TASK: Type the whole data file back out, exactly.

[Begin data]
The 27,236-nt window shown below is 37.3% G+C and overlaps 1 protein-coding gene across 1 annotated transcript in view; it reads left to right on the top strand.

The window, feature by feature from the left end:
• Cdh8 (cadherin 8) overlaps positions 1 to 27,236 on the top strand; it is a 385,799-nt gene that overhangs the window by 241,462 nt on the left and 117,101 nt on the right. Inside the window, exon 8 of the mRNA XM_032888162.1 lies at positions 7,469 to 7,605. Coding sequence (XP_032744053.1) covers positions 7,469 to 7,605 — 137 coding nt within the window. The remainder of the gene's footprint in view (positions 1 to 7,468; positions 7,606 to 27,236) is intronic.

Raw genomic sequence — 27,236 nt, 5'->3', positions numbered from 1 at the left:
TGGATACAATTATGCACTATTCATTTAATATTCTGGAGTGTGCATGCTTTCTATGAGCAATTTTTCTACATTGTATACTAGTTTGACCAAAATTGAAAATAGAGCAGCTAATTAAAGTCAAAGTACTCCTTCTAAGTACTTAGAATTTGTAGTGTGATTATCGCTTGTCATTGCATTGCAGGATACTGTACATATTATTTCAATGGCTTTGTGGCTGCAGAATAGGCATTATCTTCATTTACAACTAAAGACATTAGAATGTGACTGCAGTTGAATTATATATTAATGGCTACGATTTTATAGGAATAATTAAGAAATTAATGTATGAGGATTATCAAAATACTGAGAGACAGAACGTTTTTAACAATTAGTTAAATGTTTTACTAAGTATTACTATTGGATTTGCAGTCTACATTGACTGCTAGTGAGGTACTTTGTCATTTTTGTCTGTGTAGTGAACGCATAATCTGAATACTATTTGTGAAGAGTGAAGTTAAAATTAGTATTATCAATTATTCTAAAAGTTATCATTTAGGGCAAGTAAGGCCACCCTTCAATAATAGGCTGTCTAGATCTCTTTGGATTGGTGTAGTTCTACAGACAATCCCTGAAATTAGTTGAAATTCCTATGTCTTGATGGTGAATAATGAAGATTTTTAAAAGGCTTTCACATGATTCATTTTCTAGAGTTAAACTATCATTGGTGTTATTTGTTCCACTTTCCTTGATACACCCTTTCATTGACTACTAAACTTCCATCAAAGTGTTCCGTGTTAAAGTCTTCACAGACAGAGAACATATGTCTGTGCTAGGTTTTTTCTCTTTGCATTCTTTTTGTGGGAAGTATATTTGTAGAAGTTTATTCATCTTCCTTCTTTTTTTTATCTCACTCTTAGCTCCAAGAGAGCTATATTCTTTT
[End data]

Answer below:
The 27,236-nt window shown below is 37.3% G+C and overlaps 1 protein-coding gene across 1 annotated transcript in view; it reads left to right on the top strand.

The window, feature by feature from the left end:
• Cdh8 (cadherin 8) overlaps positions 1 to 27,236 on the top strand; it is a 385,799-nt gene that overhangs the window by 241,462 nt on the left and 117,101 nt on the right. Inside the window, exon 8 of the mRNA XM_032888162.1 lies at positions 7,469 to 7,605. Coding sequence (XP_032744053.1) covers positions 7,469 to 7,605 — 137 coding nt within the window. The remainder of the gene's footprint in view (positions 1 to 7,468; positions 7,606 to 27,236) is intronic.

Raw genomic sequence — 27,236 nt, 5'->3', positions numbered from 1 at the left:
TGGATACAATTATGCACTATTCATTTAATATTCTGGAGTGTGCATGCTTTCTATGAGCAATTTTTCTACATTGTATACTAGTTTGACCAAAATTGAAAATAGAGCAGCTAATTAAAGTCAAAGTACTCCTTCTAAGTACTTAGAATTTGTAGTGTGATTATCGCTTGTCATTGCATTGCAGGATACTGTACATATTATTTCAATGGCTTTGTGGCTGCAGAATAGGCATTATCTTCATTTACAACTAAAGACATTAGAATGTGACTGCAGTTGAATTATATATTAATGGCTACGATTTTATAGGAATAATTAAGAAATTAATGTATGAGGATTATCAAAATACTGAGAGACAGAACGTTTTTAACAATTAGTTAAATGTTTTACTAAGTATTACTATTGGATTTGCAGTCTACATTGACTGCTAGTGAGGTACTTTGTCATTTTTGTCTGTGTAGTGAACGCATAATCTGAATACTATTTGTGAAGAGTGAAGTTAAAATTAGTATTATCAATTATTCTAAAAGTTATCATTTAGGGCAAGTAAGGCCACCCTTCAATAATAGGCTGTCTAGATCTCTTTGGATTGGTGTAGTTCTACAGACAATCCCTGAAATTAGTTGAAATTCCTATGTCTTGATGGTGAATAATGAAGATTTTTAAAAGGCTTTCACATGATTCATTTTCTAGAGTTAAACTATCATTGGTGTTATTTGTTCCACTTTCCTTGATACACCCTTTCATTGACTACTAAACTTCCATCAAAGTGTTCCGTGTTAAAGTCTTCACAGACAGAGAACATATGTCTGTGCTAGGTTTTTTCTCTTTGCATTCTTTTTGTGGGAAGTATATTTGTAGAAGTTTATTCATCTTCCTTCTTTTTTTTATCTCACTCTTAGCTCCAAGAGAGCTATATTCTTTT